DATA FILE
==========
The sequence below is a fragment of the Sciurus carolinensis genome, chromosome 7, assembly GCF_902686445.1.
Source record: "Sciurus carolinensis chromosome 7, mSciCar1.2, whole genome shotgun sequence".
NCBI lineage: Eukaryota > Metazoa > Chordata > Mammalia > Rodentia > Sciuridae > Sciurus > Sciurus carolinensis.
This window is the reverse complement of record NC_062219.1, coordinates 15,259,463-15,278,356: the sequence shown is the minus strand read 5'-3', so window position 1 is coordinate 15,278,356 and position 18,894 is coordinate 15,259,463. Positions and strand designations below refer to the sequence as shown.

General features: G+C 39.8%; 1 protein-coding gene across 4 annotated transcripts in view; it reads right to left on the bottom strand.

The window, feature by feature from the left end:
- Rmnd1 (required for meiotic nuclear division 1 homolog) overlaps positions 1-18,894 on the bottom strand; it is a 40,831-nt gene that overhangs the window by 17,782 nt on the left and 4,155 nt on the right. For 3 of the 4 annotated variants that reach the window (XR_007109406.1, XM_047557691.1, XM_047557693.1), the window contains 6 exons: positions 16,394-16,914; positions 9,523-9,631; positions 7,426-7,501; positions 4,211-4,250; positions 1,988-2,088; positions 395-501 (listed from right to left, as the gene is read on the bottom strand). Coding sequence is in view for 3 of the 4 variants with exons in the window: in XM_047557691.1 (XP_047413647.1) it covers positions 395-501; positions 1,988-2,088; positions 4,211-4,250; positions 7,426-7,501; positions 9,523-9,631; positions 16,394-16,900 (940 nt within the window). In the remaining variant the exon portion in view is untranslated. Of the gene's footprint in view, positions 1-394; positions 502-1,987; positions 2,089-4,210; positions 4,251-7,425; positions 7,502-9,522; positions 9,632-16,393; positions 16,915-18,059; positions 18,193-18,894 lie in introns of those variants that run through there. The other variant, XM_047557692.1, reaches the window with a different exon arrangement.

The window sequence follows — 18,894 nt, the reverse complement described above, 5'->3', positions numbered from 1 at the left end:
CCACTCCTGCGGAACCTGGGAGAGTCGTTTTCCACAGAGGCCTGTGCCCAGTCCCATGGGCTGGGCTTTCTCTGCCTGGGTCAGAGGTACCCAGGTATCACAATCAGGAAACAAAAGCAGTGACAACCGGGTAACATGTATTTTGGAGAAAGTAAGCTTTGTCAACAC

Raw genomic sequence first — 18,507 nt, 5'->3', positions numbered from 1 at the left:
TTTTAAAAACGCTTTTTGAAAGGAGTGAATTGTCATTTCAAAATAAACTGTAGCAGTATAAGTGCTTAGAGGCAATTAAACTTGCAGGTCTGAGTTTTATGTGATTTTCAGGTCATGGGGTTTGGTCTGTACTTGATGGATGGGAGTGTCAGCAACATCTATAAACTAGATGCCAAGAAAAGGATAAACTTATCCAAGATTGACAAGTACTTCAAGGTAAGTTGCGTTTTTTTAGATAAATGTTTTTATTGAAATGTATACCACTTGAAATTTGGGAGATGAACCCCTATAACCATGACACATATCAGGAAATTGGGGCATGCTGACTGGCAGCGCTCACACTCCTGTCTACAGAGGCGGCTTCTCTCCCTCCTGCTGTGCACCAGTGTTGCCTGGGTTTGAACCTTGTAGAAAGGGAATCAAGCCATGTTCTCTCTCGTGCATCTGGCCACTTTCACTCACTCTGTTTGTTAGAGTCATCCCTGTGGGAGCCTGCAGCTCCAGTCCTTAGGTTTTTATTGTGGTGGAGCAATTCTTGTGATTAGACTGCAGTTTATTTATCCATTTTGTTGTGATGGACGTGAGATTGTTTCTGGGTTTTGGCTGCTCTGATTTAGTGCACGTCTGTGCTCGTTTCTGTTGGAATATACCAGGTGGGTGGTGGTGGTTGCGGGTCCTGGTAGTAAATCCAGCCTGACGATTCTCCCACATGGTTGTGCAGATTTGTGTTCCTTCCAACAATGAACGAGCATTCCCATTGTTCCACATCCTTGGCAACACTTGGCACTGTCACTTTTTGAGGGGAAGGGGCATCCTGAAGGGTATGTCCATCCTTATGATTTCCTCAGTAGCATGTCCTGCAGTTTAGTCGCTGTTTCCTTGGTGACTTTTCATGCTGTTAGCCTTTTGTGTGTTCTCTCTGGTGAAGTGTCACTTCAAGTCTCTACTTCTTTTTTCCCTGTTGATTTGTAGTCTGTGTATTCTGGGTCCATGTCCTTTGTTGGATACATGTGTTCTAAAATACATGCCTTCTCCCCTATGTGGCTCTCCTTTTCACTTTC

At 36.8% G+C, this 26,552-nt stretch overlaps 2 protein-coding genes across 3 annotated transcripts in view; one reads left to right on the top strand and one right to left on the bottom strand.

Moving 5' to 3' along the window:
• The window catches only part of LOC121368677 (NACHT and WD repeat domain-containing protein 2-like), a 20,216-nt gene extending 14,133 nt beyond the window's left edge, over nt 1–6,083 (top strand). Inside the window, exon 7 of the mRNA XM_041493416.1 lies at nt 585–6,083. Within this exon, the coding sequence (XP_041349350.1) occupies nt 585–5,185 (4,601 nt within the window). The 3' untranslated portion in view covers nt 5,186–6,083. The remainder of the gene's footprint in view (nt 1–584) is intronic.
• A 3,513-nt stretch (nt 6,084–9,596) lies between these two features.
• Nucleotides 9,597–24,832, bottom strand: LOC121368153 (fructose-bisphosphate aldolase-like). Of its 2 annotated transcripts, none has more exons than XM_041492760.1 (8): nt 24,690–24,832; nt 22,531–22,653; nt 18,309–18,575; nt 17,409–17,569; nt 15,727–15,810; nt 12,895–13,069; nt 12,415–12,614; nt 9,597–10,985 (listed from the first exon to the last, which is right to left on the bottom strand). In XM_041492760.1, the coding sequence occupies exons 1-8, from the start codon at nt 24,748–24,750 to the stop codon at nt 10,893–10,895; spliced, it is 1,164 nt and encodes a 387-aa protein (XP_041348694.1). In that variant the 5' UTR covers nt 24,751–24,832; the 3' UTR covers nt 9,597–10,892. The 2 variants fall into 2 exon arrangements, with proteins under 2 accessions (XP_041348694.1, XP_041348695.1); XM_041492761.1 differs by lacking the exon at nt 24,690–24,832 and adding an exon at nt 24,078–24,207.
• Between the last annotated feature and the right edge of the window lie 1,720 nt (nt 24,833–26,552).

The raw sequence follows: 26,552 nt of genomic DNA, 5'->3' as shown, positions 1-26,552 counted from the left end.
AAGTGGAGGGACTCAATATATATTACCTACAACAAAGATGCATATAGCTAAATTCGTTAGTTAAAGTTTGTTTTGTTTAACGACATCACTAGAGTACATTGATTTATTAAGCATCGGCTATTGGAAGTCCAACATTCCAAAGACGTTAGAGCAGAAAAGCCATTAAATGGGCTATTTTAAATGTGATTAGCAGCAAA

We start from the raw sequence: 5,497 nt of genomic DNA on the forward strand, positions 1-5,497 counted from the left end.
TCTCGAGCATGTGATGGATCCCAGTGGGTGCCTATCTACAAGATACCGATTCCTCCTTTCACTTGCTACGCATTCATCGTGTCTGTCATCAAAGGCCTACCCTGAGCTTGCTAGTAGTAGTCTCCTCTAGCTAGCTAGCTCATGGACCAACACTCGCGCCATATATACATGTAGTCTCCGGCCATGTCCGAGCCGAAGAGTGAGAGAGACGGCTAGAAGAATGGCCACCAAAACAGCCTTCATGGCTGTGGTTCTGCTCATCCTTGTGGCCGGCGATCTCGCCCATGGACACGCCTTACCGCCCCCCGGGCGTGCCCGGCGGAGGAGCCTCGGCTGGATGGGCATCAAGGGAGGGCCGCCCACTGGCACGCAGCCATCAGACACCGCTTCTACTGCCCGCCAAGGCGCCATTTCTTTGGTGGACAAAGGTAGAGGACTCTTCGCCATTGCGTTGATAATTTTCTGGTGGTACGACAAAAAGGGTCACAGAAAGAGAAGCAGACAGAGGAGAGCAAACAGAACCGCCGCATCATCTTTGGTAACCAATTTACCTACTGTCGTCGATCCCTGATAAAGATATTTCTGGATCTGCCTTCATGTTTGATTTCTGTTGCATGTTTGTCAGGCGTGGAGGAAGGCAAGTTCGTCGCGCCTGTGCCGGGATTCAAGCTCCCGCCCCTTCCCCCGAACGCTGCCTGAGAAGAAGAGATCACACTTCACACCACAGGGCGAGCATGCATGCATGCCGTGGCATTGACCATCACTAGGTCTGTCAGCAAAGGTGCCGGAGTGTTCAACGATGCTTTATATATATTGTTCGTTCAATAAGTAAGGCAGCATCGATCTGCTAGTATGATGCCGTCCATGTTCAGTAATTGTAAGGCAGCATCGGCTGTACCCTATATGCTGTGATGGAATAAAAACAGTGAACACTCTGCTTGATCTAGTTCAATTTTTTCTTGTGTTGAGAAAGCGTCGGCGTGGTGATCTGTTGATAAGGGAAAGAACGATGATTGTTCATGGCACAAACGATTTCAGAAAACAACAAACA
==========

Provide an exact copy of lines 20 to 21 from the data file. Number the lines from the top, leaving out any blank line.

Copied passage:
We start from the raw sequence: 5,497 nt of genomic DNA on the forward strand, positions 1-5,497 counted from the left end.
TCTCGAGCATGTGATGGATCCCAGTGGGTGCCTATCTACAAGATACCGATTCCTCCTTTCACTTGCTACGCATTCATCGTGTCTGTCATCAAAGGCCTACCCTGAGCTTGCTAGTAGTAGTCTCCTCTAGCTAGCTAGCTCATGGACCAACACTCGCGCCATATATACATGTAGTCTCCGGCCATGTCCGAGCCGAAGAGTGAGAGAGACGGCTAGAAGAATGGCCACCAAAACAGCCTTCATGGCTGTGGTTCTGCTCATCCTTGTGGCCGGCGATCTCGCCCATGGACACGCCTTACCGCCCCCCGGGCGTGCCCGGCGGAGGAGCCTCGGCTGGATGGGCATCAAGGGAGGGCCGCCCACTGGCACGCAGCCATCAGACACCGCTTCTACTGCCCGCCAAGGCGCCATTTCTTTGGTGGACAAAGGTAGAGGACTCTTCGCCATTGCGTTGATAATTTTCTGGTGGTACGACAAAAAGGGTCACAGAAAGAGAAGCAGACAGAGGAGAGCAAACAGAACCGCCGCATCATCTTTGGTAACCAATTTACCTACTGTCGTCGATCCCTGATAAAGATATTTCTGGATCTGCCTTCATGTTTGATTTCTGTTGCATGTTTGTCAGGCGTGGAGGAAGGCAAGTTCGTCGCGCCTGTGCCGGGATTCAAGCTCCCGCCCCTTCCCCCGAACGCTGCCTGAGAAGAAGAGATCACACTTCACACCACAGGGCGAGCATGCATGCATGCCGTGGCATTGACCATCACTAGGTCTGTCAGCAAAGGTGCCGGAGTGTTCAACGATGCTTTATATATATTGTTCGTTCAATAAGTAAGGCAGCATCGATCTGCTAGTATGATGCCGTCCATGTTCAGTAATTGTAAGGCAGCATCGGCTGTACCCTATATGCTGTGATGGAATAAAAACAGTGAACACTCTGCTTGATCTAGTTCAATTTTTTCTTGTGTTGAGAAAGCGTCGGCGTGGTGATCTGTTGATAAGGGAAAGAACGATGATTGTTCATGGCACAAACGATTTCAGAAAACAACAAACA